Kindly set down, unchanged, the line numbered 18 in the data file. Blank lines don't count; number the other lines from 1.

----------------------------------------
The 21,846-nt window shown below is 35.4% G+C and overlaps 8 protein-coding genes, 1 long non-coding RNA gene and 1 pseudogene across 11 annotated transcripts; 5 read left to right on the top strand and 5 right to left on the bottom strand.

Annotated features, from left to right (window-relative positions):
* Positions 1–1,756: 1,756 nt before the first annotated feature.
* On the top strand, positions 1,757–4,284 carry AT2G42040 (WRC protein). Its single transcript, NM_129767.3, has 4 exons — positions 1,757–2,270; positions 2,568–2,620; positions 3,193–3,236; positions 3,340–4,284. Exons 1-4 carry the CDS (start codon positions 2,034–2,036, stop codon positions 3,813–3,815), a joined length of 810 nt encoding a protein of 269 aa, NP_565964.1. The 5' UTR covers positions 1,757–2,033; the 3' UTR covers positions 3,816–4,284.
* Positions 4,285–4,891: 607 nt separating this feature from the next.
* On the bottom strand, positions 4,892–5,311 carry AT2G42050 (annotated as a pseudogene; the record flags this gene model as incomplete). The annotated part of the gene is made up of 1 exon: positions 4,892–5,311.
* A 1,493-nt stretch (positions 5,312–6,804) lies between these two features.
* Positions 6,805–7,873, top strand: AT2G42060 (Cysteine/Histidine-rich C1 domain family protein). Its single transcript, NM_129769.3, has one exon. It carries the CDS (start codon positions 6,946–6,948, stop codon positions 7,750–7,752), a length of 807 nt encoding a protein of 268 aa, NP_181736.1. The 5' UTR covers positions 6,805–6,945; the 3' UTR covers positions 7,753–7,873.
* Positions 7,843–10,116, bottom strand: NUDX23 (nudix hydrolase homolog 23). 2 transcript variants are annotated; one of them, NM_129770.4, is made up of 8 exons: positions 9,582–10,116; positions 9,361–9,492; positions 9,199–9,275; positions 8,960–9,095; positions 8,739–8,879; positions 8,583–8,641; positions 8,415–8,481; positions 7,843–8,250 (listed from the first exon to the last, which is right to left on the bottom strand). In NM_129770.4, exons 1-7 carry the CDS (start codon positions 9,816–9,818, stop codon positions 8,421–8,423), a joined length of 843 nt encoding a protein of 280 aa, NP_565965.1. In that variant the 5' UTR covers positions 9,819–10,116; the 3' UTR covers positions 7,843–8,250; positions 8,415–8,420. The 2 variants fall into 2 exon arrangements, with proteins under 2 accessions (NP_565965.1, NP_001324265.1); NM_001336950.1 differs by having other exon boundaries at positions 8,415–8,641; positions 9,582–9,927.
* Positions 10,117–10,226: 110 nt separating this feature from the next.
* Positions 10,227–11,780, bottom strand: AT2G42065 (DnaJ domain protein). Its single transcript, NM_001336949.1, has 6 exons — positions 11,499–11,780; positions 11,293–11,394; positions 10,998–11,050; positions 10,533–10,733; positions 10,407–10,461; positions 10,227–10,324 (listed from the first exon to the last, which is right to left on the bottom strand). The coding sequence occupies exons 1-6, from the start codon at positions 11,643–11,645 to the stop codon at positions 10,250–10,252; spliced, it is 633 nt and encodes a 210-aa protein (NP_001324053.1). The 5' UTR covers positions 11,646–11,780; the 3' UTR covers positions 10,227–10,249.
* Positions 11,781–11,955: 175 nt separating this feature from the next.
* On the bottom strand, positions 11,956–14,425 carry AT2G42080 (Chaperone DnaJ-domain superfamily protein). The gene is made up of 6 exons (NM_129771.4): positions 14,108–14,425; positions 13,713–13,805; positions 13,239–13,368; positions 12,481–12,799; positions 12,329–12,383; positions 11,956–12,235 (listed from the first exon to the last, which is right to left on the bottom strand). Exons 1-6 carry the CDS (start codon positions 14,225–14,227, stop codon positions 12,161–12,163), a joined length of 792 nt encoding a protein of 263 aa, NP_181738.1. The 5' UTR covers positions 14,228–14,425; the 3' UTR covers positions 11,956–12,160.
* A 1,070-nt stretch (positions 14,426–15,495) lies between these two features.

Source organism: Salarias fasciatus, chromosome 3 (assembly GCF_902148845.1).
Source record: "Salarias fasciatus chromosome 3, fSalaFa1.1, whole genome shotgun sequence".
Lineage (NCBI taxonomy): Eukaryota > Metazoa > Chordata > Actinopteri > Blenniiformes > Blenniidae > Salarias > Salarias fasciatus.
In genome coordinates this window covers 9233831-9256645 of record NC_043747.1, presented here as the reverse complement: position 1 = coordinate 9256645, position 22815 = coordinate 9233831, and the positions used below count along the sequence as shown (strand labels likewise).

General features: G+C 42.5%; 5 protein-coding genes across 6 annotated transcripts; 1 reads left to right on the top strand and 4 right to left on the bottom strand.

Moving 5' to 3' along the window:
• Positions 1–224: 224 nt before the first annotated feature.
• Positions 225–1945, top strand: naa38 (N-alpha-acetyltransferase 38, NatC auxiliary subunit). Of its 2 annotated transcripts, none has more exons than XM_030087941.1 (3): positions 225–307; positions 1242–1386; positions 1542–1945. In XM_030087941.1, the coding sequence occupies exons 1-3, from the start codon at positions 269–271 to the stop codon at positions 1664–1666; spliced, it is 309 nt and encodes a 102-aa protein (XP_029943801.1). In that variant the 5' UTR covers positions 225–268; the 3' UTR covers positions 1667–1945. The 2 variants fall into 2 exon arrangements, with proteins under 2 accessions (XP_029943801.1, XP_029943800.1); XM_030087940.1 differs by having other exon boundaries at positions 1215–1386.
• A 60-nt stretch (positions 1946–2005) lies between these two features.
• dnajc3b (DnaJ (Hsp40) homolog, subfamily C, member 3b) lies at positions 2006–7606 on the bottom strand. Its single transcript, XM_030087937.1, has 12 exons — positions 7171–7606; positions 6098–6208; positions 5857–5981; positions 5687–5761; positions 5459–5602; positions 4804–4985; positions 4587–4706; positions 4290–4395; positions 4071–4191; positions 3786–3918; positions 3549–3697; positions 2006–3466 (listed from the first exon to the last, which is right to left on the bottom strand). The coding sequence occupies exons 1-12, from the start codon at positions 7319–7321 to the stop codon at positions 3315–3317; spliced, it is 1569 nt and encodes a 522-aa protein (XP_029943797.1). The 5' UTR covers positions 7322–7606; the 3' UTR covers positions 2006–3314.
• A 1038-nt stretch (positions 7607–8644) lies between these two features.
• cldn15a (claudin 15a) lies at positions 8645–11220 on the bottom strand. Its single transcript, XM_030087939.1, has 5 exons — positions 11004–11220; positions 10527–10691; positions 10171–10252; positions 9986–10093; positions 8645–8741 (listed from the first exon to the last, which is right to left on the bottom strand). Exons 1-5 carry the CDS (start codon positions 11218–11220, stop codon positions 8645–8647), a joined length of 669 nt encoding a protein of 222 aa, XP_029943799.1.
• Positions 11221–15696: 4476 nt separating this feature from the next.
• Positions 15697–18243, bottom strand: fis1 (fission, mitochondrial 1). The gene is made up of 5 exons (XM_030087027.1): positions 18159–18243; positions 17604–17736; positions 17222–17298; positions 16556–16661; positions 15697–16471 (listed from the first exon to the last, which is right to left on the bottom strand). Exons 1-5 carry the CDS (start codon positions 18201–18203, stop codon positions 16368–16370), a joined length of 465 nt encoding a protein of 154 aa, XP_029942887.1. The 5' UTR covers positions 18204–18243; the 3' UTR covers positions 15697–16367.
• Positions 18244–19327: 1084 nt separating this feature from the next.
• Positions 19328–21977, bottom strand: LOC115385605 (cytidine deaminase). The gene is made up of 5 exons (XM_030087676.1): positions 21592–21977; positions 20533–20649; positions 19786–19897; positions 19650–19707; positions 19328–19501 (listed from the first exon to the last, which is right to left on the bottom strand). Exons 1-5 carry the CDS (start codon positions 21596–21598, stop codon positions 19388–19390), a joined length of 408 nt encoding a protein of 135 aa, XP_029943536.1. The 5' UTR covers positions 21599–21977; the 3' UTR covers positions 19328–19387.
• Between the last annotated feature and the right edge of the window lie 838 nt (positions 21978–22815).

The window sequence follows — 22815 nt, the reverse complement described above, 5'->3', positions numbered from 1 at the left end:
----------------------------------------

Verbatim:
In genome coordinates this window covers 9233831-9256645 of record NC_043747.1, presented here as the reverse complement: position 1 = coordinate 9256645, position 22815 = coordinate 9233831, and the positions used below count along the sequence as shown (strand labels likewise).